The change in the position really started when many of these big contracts were regretted after a season of being signed. I’d say that was around 2007 or 2008 when the one back approach was being eliminated and more focus was paid on receivers in the passing game.

Still Adrian Peterson and Chris Johnson were able to land massive contracts in 2011 that were more or less on par with the top contracts of the earlier era. The difference was that the Arian Foster’s, McCoy’s, and Matt Forte’s were not really able to build on that. They still signed outstanding contracts but there were closer to the lower names on this list. Back then there was still a game of leapfrog on top deals being played or at the least coming very close to the market leader.

The final burst to me came when the Panthers shockingly signing Jonathan Stewart to a $7.3 million a year deal in 2012. That was one of those contracts where everyone has to take note and say there is something not right here. I think that caused teams to get stronger in their stance against the running back. There hasn’t been a contract that silly at the position until the Jaguars signed Chris Ivory last season to a $6.4 million a year contract.

This is really the only position in the NFL to see this level of long term stagnation. Even if Bell signs a long term contract for $11 million a year, which is still low, he’s going to be the only guy with everyone else $2 million or more behind. He’ll become the outlier like Peterson and Johnson became.

You can’t make separate rules for different positions, but the RB position is one where they would really benefit from only having to sign 2 year contracts if drafted or maybe a max of 3 years with the ability to renegotiate after 2 years. Players would still be looked at as very valuable if signing at 24 or 25 rather than 26 or 27, but barring any rules change it doesn’t look like the market dynamics will change anytime soon.

Contract Extensions and Lack of Real Guarantees

Kevin Seifert of ESPN had a good piece today on the Vikings recent changes in their contract philosophy, notably the extension of players with two years remaining on their contract. This was in reference to the Vikings making big investments in DE Everson Griffen and DT Linval Joseph, who both had two years left on deals signed a few years back.  It is a strategy that more teams should follow.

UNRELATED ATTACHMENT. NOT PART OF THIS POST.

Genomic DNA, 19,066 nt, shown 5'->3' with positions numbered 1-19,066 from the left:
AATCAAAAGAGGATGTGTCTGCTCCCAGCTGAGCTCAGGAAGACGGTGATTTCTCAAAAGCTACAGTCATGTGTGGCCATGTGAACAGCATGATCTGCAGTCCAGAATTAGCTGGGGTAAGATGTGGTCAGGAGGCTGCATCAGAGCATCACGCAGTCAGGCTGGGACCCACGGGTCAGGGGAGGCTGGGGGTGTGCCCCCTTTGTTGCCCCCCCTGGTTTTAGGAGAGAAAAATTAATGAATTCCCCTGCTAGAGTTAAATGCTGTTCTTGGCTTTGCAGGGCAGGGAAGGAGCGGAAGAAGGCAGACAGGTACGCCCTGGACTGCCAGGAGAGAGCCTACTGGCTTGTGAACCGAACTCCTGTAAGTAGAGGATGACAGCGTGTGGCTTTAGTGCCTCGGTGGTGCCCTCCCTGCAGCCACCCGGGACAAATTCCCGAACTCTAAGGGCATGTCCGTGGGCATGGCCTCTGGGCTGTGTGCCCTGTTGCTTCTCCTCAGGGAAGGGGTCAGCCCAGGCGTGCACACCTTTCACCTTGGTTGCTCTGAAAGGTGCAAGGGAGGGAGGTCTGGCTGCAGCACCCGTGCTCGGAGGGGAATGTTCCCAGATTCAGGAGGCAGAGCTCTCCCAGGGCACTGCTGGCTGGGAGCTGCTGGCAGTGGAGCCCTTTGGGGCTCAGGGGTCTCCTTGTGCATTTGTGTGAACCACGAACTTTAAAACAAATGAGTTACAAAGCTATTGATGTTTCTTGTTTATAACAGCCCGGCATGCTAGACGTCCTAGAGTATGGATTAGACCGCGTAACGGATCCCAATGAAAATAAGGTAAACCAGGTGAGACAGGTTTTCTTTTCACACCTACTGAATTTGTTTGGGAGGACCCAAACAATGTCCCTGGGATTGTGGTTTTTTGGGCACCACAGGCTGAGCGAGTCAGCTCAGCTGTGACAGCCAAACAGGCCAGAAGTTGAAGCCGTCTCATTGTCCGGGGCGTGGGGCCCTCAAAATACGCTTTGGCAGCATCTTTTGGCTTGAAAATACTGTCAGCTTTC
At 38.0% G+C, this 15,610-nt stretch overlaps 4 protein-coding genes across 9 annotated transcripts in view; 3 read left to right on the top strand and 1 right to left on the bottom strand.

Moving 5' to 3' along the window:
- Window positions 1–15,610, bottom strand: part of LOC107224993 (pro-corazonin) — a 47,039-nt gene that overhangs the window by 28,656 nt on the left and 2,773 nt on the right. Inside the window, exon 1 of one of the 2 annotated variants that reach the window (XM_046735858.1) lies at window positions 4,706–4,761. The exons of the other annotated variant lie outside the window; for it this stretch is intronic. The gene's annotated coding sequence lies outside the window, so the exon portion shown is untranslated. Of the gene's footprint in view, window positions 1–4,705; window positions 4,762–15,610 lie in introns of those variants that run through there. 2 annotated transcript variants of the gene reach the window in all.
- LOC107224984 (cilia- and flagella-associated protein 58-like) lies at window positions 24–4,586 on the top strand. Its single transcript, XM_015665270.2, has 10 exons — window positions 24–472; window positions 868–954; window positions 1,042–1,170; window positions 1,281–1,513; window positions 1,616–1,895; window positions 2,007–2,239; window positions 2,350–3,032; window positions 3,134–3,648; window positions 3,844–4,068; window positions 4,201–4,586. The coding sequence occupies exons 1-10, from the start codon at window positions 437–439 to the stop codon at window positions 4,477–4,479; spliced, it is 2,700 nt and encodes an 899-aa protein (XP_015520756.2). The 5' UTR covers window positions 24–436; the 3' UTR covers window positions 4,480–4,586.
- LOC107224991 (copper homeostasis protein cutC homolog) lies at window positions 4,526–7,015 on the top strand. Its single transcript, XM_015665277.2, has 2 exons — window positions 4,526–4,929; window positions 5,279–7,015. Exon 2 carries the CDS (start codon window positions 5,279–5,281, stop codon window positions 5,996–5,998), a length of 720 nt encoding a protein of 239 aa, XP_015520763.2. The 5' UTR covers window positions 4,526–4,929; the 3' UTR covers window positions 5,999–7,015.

Extensions of contracts are done for many reasons, but the Vikings are really doing something here that costs them very little to reduce their own risk and its something they should benefit from. In my mind if you are negotiating an extension the framework for the negotiation should be that you are avoiding the free agent process and looking to come to an agreement that effectively mimics what would happen in free agency.

This is where the concept of “new money” comes into the picture. New money is the amount that he player earns beyond the terms of his original agreement. For Griffen, whose numbers were reported on by multiple outlets, that was $58 million over four new years. Essentially the contract is telling us that if Griffen were a free agent he would earn $58 million on the open market.

Obviously there is some give and take with those numbers (by extending him 2 years out the Vikings should be taking on more risk hence there should be a discount factored in) but I think they are pretty fair as are Joseph’s, which were reported at $50 million over four years. But time and time again we see the guarantee or virtual guarantee aspect of these contracts fall by the wayside.

When you sign a player in August to an extension it tells us one very important thing- that player was in no way, shape or form being released this season. Secondly it tells us that barring a really devastating injury they were not being released the following season. If that was even a consideration by the team they would never enter into negotiations for a major contract extension and they would simply play the contract out. These two years of salary were virtually guaranteed to the player.

Griffen was scheduled to earn $15.5 million in 2017 and 2018. $7 million of that was clearly guaranteed and the other $8.5 million almost a virtual certainty. How much is Griffen going to earn now over those two years?  $19 million. According to PFT how much of it is fully guaranteed? About $15 million, or essentially what he was already guaranteed to earn.